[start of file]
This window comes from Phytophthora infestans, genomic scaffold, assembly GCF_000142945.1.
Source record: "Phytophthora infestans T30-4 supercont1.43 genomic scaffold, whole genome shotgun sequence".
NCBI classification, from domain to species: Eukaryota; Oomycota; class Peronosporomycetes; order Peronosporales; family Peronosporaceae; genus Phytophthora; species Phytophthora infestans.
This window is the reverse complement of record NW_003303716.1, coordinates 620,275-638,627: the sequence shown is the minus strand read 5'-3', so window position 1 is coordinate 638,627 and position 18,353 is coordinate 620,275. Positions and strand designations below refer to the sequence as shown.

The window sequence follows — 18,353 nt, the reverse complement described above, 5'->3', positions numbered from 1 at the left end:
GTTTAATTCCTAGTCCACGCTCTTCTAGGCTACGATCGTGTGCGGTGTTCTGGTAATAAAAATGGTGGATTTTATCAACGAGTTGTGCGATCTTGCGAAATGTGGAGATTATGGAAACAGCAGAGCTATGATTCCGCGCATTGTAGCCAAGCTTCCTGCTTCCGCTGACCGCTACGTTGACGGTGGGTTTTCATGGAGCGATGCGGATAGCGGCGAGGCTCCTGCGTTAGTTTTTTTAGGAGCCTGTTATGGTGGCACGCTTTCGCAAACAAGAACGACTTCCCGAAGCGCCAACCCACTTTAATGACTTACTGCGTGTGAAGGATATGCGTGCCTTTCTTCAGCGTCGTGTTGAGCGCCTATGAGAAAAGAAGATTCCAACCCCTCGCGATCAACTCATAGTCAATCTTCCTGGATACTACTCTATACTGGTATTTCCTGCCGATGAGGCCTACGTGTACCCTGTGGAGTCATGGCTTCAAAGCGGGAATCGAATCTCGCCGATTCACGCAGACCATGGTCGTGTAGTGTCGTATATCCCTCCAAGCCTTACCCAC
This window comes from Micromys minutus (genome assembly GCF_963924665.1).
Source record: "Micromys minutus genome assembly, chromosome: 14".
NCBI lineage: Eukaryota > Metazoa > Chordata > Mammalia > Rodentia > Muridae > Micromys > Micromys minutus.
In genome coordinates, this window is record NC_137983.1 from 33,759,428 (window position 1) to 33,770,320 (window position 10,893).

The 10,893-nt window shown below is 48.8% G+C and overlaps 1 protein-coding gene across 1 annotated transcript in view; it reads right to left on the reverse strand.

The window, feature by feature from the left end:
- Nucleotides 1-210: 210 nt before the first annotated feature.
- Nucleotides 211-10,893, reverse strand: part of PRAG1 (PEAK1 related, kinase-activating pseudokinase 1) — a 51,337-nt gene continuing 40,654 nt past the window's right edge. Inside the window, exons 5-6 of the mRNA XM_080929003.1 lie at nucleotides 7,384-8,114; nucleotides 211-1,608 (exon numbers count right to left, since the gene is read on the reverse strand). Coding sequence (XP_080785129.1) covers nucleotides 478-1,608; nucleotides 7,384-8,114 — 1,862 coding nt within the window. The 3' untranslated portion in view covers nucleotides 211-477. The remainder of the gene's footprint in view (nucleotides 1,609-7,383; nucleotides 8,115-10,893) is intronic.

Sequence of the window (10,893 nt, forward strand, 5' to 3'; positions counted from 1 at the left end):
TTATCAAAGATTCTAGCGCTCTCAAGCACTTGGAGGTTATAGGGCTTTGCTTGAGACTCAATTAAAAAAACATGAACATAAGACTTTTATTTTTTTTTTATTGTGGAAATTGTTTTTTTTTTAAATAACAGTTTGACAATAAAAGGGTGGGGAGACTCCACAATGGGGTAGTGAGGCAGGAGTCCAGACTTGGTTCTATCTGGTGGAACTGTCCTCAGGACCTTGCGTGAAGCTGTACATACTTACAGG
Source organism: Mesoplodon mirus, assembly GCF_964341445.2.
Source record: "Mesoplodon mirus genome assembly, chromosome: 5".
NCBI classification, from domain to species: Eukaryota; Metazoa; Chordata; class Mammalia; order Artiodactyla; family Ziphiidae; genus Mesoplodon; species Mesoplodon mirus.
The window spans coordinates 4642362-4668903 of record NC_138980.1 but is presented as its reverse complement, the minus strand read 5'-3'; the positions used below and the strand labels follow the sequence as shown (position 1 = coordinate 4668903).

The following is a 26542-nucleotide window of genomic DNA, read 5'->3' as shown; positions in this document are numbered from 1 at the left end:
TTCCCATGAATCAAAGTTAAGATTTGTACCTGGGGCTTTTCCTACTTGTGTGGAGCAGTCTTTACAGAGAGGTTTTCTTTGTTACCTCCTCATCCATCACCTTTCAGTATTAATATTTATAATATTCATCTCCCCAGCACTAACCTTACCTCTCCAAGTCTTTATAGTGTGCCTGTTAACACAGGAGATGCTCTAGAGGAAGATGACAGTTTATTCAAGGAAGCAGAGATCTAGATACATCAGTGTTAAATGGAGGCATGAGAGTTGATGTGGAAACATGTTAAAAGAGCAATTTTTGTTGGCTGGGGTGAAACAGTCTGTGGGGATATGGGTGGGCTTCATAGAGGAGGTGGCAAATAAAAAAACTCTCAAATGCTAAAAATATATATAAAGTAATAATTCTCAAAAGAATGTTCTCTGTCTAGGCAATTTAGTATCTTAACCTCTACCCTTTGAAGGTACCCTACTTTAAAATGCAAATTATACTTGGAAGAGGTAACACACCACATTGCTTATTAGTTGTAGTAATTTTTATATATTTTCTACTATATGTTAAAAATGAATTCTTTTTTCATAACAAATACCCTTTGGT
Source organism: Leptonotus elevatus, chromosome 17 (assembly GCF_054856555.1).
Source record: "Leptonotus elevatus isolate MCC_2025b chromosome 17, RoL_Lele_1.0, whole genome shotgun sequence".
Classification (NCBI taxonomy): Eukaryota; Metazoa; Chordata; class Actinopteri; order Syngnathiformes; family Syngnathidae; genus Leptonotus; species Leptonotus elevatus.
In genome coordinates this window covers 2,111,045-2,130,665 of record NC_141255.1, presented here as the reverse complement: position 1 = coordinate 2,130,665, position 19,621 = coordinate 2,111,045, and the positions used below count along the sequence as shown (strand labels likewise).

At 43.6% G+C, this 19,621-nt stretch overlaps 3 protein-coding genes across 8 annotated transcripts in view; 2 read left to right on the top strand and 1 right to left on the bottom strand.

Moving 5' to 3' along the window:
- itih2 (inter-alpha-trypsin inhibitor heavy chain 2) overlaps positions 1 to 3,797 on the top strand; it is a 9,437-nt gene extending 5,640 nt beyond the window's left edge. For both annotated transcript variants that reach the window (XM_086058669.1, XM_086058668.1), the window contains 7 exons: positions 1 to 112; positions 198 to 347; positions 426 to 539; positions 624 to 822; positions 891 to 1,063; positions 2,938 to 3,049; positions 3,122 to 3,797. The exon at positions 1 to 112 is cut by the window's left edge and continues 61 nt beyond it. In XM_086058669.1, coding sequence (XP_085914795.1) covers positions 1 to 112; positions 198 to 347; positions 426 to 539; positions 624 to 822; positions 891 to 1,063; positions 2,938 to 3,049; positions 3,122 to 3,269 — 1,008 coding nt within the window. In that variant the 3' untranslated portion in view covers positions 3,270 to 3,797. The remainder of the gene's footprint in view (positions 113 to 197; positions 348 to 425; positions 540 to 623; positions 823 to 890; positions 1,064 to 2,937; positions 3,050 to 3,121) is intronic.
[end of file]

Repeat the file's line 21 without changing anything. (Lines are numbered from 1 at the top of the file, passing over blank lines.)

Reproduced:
The following is a 26542-nucleotide window of genomic DNA, read 5'->3' as shown; positions in this document are numbered from 1 at the left end: